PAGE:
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Economy

India cuts key rate in surprise move ahead of election

New RBI governor stresses objective of supporting growth

The Reserve Bank of India's new governor, Shaktikanta Das, center, cited lower-than-expected inflation and a slowdown in China as reasons for its surprise rate cut on Feb. 7.  (Photo by Ken Koyanagi)

MUMBAI -- The Reserve Bank of India's Monetary Policy Committee on Thursday decided to cut the policy repo rate by 25 basis points to 6.25% on forecasts for lower inflation.

The surprise move comes as a tailwind for Prime Minister Narendra Modi, with general elections due by May.

The six-member committee, meeting for the first time under new Reserve Bank Gov. Shaktikanta Das, also changed its stance to "neutral" from "calibrated tightening."

Das explained that this change in stance "provides flexibility and the room to address challenges to sustain [the] growth of [the] economy over the coming months."

This marks the first cut since August 2017. The repo rate was last hiked in June and August by 25 basis points each time.

Four of the six members, including Das, voted for the rate cut, and all agreed on the change in stance on monetary policy.

The main reason for the rate cut was that inflation was seen to be easing. The RBI revised down its inflation forecast for April-September to 3.2%-3.4% from 3.8%-4.2%.

The RBI also pointed out weakness in investment.

"Investment activity is recovering but supported mainly by public spending on infrastructure," the RBI said in a statement. "The need is to strengthen private investment activity and buttress private consumption."

In addition to inflation, Das emphasized that the RBI was focusing on growth. "The decisions of [the monetary policy meeting] in this regard will be data-driven and in consonance of the primary objective of monetary policy, to maintain price stability while keeping in mind the objective of growth," he said at a news conference after the meeting.

Das, who is considered to be closely aligned with the Modi government, was appointed as RBI chief just a day after the controversial exit of his predecessor Urjit Patel in December.

Patel resigned following a spat with the administration over the independence of the central bank in its decisions of monetary policy and the handling of troubled financial institutions. The government had voiced strong opposition to rate hikes.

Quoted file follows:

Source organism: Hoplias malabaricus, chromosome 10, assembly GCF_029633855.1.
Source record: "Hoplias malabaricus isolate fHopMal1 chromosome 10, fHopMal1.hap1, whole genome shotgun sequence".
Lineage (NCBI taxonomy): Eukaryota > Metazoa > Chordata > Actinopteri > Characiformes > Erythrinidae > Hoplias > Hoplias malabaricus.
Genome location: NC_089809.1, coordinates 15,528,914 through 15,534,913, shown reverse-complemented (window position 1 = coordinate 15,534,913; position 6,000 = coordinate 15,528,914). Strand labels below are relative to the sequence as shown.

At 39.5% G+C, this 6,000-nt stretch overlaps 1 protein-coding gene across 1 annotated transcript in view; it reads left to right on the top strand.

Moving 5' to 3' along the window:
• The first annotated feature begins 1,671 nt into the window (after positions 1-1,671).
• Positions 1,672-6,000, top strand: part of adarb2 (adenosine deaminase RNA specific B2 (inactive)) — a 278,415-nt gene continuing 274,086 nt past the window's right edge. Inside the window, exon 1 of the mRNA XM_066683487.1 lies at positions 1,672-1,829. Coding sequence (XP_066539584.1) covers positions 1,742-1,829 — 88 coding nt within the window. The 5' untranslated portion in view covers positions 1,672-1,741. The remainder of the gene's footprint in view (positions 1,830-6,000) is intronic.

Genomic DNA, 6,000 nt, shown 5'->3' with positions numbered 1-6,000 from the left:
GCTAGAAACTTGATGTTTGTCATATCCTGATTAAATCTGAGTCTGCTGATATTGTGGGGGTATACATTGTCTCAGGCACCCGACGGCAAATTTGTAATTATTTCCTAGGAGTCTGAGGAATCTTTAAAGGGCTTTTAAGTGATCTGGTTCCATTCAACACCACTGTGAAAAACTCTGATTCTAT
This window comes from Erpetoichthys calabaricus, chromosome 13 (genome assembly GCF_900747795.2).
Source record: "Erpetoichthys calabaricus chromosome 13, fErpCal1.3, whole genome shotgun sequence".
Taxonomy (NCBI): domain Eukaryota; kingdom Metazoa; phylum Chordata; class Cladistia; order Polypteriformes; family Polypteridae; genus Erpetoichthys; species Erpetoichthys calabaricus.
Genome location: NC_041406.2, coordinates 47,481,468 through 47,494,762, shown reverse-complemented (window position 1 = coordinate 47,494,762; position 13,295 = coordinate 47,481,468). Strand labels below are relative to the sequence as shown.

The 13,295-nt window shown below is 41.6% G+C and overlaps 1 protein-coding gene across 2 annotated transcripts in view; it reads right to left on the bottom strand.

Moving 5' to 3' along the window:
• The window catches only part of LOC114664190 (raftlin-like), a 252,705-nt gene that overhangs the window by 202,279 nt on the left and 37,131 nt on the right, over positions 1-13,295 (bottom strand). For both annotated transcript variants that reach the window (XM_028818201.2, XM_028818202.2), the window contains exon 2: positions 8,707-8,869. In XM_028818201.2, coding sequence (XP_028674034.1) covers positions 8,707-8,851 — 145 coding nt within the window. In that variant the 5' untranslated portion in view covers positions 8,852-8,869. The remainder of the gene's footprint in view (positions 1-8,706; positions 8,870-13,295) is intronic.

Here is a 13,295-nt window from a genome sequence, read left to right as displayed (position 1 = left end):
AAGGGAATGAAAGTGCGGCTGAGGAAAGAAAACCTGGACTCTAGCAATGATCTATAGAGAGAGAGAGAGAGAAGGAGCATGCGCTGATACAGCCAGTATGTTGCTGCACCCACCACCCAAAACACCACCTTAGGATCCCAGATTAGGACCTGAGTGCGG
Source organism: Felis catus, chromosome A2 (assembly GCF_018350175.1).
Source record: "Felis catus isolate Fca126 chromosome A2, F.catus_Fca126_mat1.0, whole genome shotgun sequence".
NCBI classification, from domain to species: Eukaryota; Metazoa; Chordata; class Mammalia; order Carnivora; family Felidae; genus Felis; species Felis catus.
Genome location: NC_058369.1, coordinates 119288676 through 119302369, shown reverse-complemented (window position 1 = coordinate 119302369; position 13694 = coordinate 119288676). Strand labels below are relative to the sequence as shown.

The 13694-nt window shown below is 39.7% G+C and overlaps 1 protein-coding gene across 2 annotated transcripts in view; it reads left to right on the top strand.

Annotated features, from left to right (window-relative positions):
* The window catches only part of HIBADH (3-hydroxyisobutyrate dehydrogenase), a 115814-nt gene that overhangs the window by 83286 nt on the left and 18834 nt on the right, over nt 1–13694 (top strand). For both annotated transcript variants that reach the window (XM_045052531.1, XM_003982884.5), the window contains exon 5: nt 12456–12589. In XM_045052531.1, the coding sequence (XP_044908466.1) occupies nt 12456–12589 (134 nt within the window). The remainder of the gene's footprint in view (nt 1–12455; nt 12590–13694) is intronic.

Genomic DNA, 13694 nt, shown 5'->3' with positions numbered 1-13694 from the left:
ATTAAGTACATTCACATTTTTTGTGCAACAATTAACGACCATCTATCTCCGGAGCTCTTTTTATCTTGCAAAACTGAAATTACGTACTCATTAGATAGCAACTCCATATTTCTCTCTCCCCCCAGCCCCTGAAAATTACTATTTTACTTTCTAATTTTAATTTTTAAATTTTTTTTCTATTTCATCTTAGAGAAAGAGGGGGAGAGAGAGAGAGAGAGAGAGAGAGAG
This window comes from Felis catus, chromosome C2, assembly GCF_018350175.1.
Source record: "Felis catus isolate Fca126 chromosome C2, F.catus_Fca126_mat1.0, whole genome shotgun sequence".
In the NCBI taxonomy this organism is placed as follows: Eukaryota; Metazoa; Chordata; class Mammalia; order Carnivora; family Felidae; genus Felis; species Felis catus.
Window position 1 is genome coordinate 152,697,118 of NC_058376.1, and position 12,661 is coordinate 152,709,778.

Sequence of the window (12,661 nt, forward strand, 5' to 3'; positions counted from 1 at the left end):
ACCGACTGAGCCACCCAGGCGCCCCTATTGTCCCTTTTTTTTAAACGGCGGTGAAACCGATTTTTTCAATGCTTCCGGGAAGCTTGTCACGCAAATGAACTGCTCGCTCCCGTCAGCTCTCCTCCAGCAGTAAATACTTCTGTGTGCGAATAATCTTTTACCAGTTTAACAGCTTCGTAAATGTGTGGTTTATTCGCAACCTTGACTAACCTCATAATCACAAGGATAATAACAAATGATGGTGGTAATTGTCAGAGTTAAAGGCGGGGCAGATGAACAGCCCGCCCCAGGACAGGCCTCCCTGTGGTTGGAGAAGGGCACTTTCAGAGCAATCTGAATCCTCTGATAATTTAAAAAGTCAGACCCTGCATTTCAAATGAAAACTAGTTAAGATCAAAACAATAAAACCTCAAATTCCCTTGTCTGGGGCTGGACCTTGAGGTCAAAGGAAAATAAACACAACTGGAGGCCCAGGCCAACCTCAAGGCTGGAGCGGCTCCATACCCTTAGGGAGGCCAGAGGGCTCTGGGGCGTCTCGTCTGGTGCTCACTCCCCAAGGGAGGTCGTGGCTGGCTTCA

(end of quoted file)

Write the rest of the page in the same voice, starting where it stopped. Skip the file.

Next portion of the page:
The outcome of the three-day meeting comes less than week after the announcement of an interim budget by acting Finance Minister Piyush Goyal, which included a number of benefits for farmers and the middle class ahead of the election.

"We have analyzed the transmission time each of the announcements [in the interim budget] would take to have an impact on the ground level," Das said.

The government missed its fiscal deficit target for the financial year ending March, and set a higher target for the next financial year at 3.4%, up from 3.3%. Despite this, the committee chose to maintain an optimistic stance on inflation, which hit an 18-month low of 2.19% in December.

Nomura said in a note released on Thursday that it expects another rate cut. "The governor's statement that 'there is room to act' clearly suggests this is not a one and done cut."

President of the Federation of Indian Chambers of Commerce and Industry Sandip Somany expressed hopes for more. "While FICCI had hoped for a larger cut in the repo rate, we believe that the cut of 25 basis points will be followed up with more such measures in the subsequent months," he said in a statement.

The RBI also set out guidelines on risk weightings to contain bank exposure to nonbanking financial companies. It did so in part to address liquidity woes that stemmed from the default of housing financing company IL&FS.

Under those guidelines, the RBI will group all nonbanking financial companies, such as those for asset finance, loans and investments, under a single category.

It also allowed companies bidding for insolvent entities, under India's Insolvency and Bankruptcy Code, to borrow from commercial lenders to pay existing debtors.

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